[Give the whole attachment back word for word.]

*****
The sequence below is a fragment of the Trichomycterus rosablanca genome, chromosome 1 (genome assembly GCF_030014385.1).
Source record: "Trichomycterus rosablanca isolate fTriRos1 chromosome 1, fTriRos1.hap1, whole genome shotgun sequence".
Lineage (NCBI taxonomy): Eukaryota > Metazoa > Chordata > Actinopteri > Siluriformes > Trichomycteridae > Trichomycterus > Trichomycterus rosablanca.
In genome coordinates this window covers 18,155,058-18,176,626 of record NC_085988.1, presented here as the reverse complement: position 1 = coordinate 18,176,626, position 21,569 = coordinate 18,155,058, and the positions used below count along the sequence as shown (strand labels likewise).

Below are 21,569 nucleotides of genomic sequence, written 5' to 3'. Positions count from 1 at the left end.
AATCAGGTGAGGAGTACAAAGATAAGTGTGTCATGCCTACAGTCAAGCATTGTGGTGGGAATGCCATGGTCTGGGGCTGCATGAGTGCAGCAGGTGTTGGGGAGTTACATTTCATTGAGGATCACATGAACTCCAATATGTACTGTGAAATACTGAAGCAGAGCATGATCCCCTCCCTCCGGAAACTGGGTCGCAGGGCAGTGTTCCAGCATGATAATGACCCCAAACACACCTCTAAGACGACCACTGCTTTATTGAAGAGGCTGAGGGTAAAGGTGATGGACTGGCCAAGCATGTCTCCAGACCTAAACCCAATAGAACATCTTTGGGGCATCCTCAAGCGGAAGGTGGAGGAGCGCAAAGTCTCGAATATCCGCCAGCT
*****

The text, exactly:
The sequence below is a fragment of the Trichomycterus rosablanca genome, chromosome 1 (genome assembly GCF_030014385.1).
Source record: "Trichomycterus rosablanca isolate fTriRos1 chromosome 1, fTriRos1.hap1, whole genome shotgun sequence".
Lineage (NCBI taxonomy): Eukaryota > Metazoa > Chordata > Actinopteri > Siluriformes > Trichomycteridae > Trichomycterus > Trichomycterus rosablanca.
In genome coordinates this window covers 18,155,058-18,176,626 of record NC_085988.1, presented here as the reverse complement: position 1 = coordinate 18,176,626, position 21,569 = coordinate 18,155,058, and the positions used below count along the sequence as shown (strand labels likewise).

Below are 21,569 nucleotides of genomic sequence, written 5' to 3'. Positions count from 1 at the left end.
AATCAGGTGAGGAGTACAAAGATAAGTGTGTCATGCCTACAGTCAAGCATTGTGGTGGGAATGCCATGGTCTGGGGCTGCATGAGTGCAGCAGGTGTTGGGGAGTTACATTTCATTGAGGATCACATGAACTCCAATATGTACTGTGAAATACTGAAGCAGAGCATGATCCCCTCCCTCCGGAAACTGGGTCGCAGGGCAGTGTTCCAGCATGATAATGACCCCAAACACACCTCTAAGACGACCACTGCTTTATTGAAGAGGCTGAGGGTAAAGGTGATGGACTGGCCAAGCATGTCTCCAGACCTAAACCCAATAGAACATCTTTGGGGCATCCTCAAGCGGAAGGTGGAGGAGCGCAAAGTCTCGAATATCCGCCAGCT